I explored on this blog, pre-COVID in 2019, whether we needed innovation in schools, and what being innovative might look like: growth-focused, student-centred change from the ground up that challenges accepted and dominant ways of thinking about education. I wrote (Netolicky, 2020) that the pandemic-forced education innovations we were living through in 2020 were not well-planned and deliberate models of best practice, but rather temporary crisis responses. In the introduction to the recently released book Future Alternatives for Educational Leadership (Netolicky, 2021), I describe my perception of the educational experience of 2020, including constant emergency response planning and re-planning, remote teaching, remote leading, online professional learning, exacerbated inequities, and erosion of wellbeing.

COVID-19 did not reveal schools to be obsolete factories of irrelevant content, but hubs of community, engagement, relationships, values and care (AERA Educational Change Special Interest Group, 2021). We discovered that remote learning and online professional development have benefits and possibilities, but also pitfalls. We appreciated that schools are vital places of learning, belonging, support, friendship and safety for students, and for families. We learned what we already knew – that teachers are committed experts who work to serve their students no matter what the circumstances, and that teaching is a complex, nuanced practice of great value for reasons beyond academic achievement. Now, still mid-pandemic, after a period of necessitated innovation by educators around the globe, I continue to feel that we do not need innovation for innovation’s sake, but that we do need to constantly evolve, reflect, iterate, and respond to socio-economic local and global developments.

The pandemic silver linings in education include: a focus on flexibility in the how and when of learning, teaching and work; an acceleration in the meaningful and creative use of digital technologies; a reconsideration around what engagement, relevance and agency mean in teaching and learning; and an expansion of accepted learning pathways. Early offers to university and flexible university admissions processes have lifted the focus from university entrance examinations, opening up new ways for students to demonstrate suitability and gain entry. This allows schools to move further in the direction of inclusive, exciting and varied senior secondary and post-school pathways for students.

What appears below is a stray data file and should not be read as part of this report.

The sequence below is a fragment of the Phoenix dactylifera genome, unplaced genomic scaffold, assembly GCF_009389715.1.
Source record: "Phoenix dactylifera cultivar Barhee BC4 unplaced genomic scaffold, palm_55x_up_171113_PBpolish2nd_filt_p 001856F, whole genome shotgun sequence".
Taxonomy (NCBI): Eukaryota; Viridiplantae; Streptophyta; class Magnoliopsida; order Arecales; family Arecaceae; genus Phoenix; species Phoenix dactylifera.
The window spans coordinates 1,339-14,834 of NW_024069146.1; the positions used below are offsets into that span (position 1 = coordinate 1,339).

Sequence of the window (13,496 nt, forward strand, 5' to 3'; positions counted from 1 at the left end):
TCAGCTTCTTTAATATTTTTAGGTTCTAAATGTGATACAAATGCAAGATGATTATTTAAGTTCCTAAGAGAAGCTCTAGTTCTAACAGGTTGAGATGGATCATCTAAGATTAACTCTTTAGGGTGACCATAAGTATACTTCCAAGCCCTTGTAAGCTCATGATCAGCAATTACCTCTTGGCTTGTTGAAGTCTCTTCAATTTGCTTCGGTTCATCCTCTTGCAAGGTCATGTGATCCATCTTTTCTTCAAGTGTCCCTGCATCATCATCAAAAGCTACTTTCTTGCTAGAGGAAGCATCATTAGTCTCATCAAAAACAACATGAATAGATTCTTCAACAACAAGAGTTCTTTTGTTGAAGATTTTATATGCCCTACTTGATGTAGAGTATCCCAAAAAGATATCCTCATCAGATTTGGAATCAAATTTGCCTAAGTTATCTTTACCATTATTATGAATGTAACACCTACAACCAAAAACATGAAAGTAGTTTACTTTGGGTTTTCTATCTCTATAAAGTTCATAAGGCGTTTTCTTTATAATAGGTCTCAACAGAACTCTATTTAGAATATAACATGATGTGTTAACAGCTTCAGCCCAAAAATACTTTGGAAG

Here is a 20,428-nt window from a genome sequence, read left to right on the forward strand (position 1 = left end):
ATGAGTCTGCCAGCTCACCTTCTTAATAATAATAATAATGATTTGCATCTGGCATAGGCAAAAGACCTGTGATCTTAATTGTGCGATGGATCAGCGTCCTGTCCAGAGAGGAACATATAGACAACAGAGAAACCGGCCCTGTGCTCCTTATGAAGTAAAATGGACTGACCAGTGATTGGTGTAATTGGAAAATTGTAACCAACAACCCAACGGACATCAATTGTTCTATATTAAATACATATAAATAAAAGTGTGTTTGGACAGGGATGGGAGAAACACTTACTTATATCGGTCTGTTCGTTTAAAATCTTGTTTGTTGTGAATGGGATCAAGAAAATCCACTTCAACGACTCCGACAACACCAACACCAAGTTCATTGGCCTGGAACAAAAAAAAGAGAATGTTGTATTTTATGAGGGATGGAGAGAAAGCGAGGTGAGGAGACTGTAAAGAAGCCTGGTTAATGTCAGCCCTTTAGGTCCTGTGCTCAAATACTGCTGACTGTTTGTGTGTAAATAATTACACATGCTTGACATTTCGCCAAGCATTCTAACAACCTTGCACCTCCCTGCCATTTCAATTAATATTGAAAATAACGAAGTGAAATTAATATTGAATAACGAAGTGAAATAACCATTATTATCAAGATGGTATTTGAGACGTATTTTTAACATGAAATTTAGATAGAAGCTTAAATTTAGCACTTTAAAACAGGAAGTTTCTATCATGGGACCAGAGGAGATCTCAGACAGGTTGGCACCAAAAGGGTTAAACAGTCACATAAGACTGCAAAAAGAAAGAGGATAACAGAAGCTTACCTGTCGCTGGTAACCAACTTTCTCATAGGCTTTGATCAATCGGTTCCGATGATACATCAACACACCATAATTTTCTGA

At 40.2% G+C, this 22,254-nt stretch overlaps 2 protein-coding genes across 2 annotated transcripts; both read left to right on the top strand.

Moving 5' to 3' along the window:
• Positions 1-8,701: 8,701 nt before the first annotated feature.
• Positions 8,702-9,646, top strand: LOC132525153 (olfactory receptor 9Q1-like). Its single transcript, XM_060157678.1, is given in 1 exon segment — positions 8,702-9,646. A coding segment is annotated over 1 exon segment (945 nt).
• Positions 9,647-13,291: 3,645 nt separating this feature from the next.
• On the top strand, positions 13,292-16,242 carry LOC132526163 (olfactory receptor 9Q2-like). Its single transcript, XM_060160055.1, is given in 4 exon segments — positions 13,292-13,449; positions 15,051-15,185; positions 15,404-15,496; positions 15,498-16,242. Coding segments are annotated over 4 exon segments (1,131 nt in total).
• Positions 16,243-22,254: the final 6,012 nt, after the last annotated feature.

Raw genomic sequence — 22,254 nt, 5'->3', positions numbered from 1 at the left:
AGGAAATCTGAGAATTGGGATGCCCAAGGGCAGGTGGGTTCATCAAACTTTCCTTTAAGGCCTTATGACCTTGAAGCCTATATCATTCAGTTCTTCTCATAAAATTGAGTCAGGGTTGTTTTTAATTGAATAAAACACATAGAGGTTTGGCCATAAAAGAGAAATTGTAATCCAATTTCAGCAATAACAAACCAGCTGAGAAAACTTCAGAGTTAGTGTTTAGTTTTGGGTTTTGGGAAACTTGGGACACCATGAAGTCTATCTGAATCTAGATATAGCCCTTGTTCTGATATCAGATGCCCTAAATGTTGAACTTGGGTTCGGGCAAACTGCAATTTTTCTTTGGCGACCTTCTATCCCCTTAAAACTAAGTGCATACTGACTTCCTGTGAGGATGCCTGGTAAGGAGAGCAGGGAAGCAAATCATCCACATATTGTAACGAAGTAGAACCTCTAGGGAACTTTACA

I agree with Zhao and Watterston’s (2021) argument for an educative focus on lifelong learning, student autonomy, self-regulation, happiness, wellbeing, opportunity, and contribution to humanity. I’m not convinced, however, about their suggestion that school subjects such as history and physics disappear, or that direct instruction be ‘cast away’. I feel now, more than ever, that what we need in education is to do our core business as well as we can. That means educating students, developing them as lifelong learners, helping them to be well people of curiosity, character, knowledge, skill, resilience, and adaptability who know who they are, who they want to be, and how to develop themselves and collaborate with others to address real problems.

The conditions need to be right for a mindset and culture of productive and collaborative innovation with students at its heart. The capacity for organisational innovation is influenced by leadership through values, structures, strategies, policies and practices, and by the collective culture of attitudes and behaviours (Amabile & Pratt, 2016). Those working in schools benefit from being helped to imagine possible futures and guided in choosing a preferred option (Jónsdóttir & Macdonald, 2019). Innovation that finds solutions to complex and previously unforeseen problems requires diverse, multidisciplinary teams with members who are resilient, capable of complex analysis, able to embrace others’ perspectives, and who trust one another (Kresta, 2021). It also requires well-considered and robust evaluation to guide future innovations and avoid being stuck at the level of well-intended but isolated pioneering efforts (OECD, 2016).